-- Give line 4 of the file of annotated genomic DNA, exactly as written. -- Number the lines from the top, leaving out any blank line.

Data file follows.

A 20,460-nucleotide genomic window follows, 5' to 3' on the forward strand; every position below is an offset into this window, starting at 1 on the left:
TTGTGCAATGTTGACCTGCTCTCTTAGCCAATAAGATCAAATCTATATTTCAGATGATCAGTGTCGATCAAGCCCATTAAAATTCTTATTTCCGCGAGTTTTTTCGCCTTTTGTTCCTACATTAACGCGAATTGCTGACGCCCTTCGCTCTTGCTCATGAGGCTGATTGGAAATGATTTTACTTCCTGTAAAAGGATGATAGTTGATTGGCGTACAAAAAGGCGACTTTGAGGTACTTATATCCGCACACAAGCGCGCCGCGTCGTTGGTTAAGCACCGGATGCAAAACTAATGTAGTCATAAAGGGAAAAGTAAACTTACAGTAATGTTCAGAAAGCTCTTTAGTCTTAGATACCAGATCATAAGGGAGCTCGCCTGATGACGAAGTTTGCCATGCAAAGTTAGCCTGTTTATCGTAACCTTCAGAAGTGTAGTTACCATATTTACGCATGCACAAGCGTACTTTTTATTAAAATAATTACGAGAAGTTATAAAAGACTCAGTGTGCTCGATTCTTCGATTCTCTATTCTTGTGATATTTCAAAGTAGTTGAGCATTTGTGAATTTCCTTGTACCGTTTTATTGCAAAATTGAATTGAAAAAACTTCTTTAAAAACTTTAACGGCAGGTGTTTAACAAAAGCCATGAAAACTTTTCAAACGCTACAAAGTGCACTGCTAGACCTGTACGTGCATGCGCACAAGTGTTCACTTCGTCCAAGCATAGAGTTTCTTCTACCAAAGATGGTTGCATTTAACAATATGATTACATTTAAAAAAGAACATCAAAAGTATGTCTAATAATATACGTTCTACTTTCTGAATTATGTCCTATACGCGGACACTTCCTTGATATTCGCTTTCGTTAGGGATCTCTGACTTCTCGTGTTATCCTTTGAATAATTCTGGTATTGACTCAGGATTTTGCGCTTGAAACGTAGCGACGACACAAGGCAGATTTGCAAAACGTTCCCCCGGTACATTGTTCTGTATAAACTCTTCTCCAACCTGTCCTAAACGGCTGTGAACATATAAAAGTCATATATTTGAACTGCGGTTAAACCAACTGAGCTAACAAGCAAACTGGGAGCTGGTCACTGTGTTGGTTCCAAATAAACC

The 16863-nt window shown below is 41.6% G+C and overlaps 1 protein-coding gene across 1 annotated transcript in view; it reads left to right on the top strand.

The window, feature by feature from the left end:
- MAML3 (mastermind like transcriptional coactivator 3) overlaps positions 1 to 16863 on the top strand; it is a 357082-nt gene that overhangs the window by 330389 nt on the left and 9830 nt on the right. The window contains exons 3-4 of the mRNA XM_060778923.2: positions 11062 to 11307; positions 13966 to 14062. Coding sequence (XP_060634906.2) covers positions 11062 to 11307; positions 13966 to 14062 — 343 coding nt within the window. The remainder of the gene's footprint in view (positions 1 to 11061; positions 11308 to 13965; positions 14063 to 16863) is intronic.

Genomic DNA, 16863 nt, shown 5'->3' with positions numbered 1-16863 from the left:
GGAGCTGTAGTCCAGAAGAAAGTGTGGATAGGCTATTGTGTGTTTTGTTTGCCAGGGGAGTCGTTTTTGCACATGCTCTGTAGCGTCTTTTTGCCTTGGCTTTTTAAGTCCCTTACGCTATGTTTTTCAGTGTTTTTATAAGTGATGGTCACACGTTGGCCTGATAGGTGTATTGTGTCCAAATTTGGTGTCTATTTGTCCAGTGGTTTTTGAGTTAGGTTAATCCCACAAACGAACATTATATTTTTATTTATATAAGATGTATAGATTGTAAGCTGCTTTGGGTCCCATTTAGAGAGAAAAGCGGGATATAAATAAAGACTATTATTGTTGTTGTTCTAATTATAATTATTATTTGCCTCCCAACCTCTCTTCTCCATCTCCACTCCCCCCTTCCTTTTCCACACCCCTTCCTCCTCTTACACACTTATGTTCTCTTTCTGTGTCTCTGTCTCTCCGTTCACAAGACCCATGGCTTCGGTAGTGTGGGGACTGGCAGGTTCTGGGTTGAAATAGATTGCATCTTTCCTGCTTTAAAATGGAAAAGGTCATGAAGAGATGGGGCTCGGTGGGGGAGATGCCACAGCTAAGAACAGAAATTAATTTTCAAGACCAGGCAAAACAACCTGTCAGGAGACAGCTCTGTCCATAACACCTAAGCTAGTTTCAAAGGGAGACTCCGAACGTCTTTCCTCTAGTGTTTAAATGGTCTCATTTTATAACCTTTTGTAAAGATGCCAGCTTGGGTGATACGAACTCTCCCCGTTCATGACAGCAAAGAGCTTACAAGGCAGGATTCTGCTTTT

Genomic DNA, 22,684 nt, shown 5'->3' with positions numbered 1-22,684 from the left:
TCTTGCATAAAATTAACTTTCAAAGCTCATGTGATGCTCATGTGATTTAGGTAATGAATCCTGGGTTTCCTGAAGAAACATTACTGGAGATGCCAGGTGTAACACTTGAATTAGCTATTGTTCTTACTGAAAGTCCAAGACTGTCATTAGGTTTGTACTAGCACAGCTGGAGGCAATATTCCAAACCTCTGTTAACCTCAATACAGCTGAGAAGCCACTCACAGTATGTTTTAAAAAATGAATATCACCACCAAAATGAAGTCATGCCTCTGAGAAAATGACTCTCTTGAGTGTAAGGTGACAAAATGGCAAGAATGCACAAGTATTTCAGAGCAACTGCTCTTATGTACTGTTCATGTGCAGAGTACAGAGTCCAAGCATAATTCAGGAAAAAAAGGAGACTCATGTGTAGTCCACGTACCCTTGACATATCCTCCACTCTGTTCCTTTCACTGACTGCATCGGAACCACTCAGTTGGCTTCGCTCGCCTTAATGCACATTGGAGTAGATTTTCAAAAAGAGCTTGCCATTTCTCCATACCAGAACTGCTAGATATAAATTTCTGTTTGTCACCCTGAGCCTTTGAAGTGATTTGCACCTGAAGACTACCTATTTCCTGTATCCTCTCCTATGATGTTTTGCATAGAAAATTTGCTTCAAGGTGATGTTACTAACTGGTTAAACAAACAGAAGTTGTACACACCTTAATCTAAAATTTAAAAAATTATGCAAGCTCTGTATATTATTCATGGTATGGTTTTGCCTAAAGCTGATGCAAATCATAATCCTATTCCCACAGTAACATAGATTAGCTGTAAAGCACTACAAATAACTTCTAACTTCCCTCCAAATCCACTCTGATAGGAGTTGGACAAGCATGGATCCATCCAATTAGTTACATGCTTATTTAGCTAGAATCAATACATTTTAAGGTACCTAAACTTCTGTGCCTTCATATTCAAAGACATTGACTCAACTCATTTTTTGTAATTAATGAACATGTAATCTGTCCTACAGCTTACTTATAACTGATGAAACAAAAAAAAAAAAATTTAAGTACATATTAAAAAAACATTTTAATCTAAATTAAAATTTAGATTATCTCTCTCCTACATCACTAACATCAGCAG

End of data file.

The window, feature by feature from the left end: